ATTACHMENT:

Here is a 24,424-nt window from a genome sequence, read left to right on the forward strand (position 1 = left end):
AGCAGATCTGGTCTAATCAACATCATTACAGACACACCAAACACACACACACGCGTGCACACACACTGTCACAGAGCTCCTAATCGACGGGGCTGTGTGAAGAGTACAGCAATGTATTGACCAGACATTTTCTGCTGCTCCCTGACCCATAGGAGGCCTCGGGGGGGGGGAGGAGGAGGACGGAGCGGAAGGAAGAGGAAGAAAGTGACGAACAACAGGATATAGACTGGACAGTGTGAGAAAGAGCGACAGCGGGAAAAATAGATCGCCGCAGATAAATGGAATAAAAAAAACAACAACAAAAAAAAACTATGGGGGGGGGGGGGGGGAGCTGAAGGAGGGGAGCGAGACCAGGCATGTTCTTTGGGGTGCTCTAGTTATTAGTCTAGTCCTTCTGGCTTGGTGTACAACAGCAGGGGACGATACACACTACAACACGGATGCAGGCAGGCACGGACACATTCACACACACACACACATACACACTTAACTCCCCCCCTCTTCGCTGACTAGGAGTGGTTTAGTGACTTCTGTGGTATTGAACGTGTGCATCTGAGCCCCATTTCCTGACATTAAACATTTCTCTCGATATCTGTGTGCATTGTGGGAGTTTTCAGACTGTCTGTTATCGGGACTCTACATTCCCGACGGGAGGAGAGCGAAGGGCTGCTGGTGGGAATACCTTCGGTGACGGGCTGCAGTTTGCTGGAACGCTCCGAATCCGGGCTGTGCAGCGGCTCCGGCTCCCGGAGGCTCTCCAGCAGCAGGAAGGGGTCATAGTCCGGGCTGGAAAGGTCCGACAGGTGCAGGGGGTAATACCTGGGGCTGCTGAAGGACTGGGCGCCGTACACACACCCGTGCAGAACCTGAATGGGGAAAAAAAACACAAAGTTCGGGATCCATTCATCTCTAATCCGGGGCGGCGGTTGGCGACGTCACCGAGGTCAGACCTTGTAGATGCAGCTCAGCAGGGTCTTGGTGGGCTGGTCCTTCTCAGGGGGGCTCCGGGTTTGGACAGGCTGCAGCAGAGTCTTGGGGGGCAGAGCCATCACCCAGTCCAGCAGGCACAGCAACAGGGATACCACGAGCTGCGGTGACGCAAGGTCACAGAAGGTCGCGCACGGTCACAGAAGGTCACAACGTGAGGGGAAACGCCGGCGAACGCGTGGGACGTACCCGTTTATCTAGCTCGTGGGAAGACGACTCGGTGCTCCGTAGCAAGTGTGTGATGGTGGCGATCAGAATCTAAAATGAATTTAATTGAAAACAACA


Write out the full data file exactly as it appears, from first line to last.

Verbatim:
Here is a 24,424-nt window from a genome sequence, read left to right on the forward strand (position 1 = left end):
AGCAGATCTGGTCTAATCAACATCATTACAGACACACCAAACACACACACACGCGTGCACACACACTGTCACAGAGCTCCTAATCGACGGGGCTGTGTGAAGAGTACAGCAATGTATTGACCAGACATTTTCTGCTGCTCCCTGACCCATAGGAGGCCTCGGGGGGGGGGAGGAGGAGGACGGAGCGGAAGGAAGAGGAAGAAAGTGACGAACAACAGGATATAGACTGGACAGTGTGAGAAAGAGCGACAGCGGGAAAAATAGATCGCCGCAGATAAATGGAATAAAAAAAACAACAACAAAAAAAAACTATGGGGGGGGGGGGGGGGAGCTGAAGGAGGGGAGCGAGACCAGGCATGTTCTTTGGGGTGCTCTAGTTATTAGTCTAGTCCTTCTGGCTTGGTGTACAACAGCAGGGGACGATACACACTACAACACGGATGCAGGCAGGCACGGACACATTCACACACACACACACATACACACTTAACTCCCCCCCTCTTCGCTGACTAGGAGTGGTTTAGTGACTTCTGTGGTATTGAACGTGTGCATCTGAGCCCCATTTCCTGACATTAAACATTTCTCTCGATATCTGTGTGCATTGTGGGAGTTTTCAGACTGTCTGTTATCGGGACTCTACATTCCCGACGGGAGGAGAGCGAAGGGCTGCTGGTGGGAATACCTTCGGTGACGGGCTGCAGTTTGCTGGAACGCTCCGAATCCGGGCTGTGCAGCGGCTCCGGCTCCCGGAGGCTCTCCAGCAGCAGGAAGGGGTCATAGTCCGGGCTGGAAAGGTCCGACAGGTGCAGGGGGTAATACCTGGGGCTGCTGAAGGACTGGGCGCCGTACACACACCCGTGCAGAACCTGAATGGGGAAAAAAAACACAAAGTTCGGGATCCATTCATCTCTAATCCGGGGCGGCGGTTGGCGACGTCACCGAGGTCAGACCTTGTAGATGCAGCTCAGCAGGGTCTTGGTGGGCTGGTCCTTCTCAGGGGGGCTCCGGGTTTGGACAGGCTGCAGCAGAGTCTTGGGGGGCAGAGCCATCACCCAGTCCAGCAGGCACAGCAACAGGGATACCACGAGCTGCGGTGACGCAAGGTCACAGAAGGTCGCGCACGGTCACAGAAGGTCACAACGTGAGGGGAAACGCCGGCGAACGCGTGGGACGTACCCGTTTATCTAGCTCGTGGGAAGACGACTCGGTGCTCCGTAGCAAGTGTGTGATGGTGGCGATCAGAATCTAAAATGAATTTAATTGAAAACAACA